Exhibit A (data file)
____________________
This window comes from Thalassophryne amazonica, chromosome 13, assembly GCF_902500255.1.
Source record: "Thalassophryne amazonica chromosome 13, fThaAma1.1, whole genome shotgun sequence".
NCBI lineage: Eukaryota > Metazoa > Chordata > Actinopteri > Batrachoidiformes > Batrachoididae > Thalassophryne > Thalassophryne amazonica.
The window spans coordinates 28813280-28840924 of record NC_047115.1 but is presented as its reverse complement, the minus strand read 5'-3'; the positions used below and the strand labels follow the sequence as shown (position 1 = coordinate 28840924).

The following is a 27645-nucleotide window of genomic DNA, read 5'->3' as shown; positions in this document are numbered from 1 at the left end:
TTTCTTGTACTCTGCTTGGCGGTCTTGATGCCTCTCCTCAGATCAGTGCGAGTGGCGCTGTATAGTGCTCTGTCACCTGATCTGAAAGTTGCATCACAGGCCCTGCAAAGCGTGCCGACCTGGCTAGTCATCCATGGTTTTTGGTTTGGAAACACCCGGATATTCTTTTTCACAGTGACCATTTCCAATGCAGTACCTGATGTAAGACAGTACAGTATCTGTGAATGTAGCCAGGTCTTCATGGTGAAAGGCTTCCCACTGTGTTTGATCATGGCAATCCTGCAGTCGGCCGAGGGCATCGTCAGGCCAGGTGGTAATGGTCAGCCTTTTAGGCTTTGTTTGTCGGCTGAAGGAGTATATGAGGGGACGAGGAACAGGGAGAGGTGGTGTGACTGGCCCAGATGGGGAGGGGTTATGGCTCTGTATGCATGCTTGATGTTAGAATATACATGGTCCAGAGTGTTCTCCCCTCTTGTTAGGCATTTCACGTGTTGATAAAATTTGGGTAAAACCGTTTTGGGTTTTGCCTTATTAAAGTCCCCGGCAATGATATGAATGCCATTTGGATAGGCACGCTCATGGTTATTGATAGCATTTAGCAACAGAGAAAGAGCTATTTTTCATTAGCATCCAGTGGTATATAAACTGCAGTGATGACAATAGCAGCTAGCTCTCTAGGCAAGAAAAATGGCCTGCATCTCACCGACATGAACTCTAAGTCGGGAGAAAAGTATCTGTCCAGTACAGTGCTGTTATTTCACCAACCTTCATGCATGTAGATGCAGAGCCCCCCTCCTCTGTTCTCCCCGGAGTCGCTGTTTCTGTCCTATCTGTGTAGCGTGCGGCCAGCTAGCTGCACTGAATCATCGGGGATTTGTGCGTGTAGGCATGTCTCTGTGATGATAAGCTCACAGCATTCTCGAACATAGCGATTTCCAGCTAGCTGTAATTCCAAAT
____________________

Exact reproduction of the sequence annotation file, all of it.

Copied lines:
This window comes from Thalassophryne amazonica, chromosome 13, assembly GCF_902500255.1.
Source record: "Thalassophryne amazonica chromosome 13, fThaAma1.1, whole genome shotgun sequence".
NCBI lineage: Eukaryota > Metazoa > Chordata > Actinopteri > Batrachoidiformes > Batrachoididae > Thalassophryne > Thalassophryne amazonica.
The window spans coordinates 28813280-28840924 of record NC_047115.1 but is presented as its reverse complement, the minus strand read 5'-3'; the positions used below and the strand labels follow the sequence as shown (position 1 = coordinate 28840924).

The following is a 27645-nucleotide window of genomic DNA, read 5'->3' as shown; positions in this document are numbered from 1 at the left end:
TTTCTTGTACTCTGCTTGGCGGTCTTGATGCCTCTCCTCAGATCAGTGCGAGTGGCGCTGTATAGTGCTCTGTCACCTGATCTGAAAGTTGCATCACAGGCCCTGCAAAGCGTGCCGACCTGGCTAGTCATCCATGGTTTTTGGTTTGGAAACACCCGGATATTCTTTTTCACAGTGACCATTTCCAATGCAGTACCTGATGTAAGACAGTACAGTATCTGTGAATGTAGCCAGGTCTTCATGGTGAAAGGCTTCCCACTGTGTTTGATCATGGCAATCCTGCAGTCGGCCGAGGGCATCGTCAGGCCAGGTGGTAATGGTCAGCCTTTTAGGCTTTGTTTGTCGGCTGAAGGAGTATATGAGGGGACGAGGAACAGGGAGAGGTGGTGTGACTGGCCCAGATGGGGAGGGGTTATGGCTCTGTATGCATGCTTGATGTTAGAATATACATGGTCCAGAGTGTTCTCCCCTCTTGTTAGGCATTTCACGTGTTGATAAAATTTGGGTAAAACCGTTTTGGGTTTTGCCTTATTAAAGTCCCCGGCAATGATATGAATGCCATTTGGATAGGCACGCTCATGGTTATTGATAGCATTTAGCAACAGAGAAAGAGCTATTTTTCATTAGCATCCAGTGGTATATAAACTGCAGTGATGACAATAGCAGCTAGCTCTCTAGGCAAGAAAAATGGCCTGCATCTCACCGACATGAACTCTAAGTCGGGAGAAAAGTATCTGTCCAGTACAGTGCTGTTATTTCACCAACCTTCATGCATGTAGATGCAGAGCCCCCCTCCTCTGTTCTCCCCGGAGTCGCTGTTTCTGTCCTATCTGTGTAGCGTGCGGCCAGCTAGCTGCACTGAATCATCGGGGATTTGTGCGTGTAGGCATGTCTCTGTGATGATAAGCTCACAGCATTCTCGAACATAGCGATTTCCAGCTAGCTGTAATTCCAAAT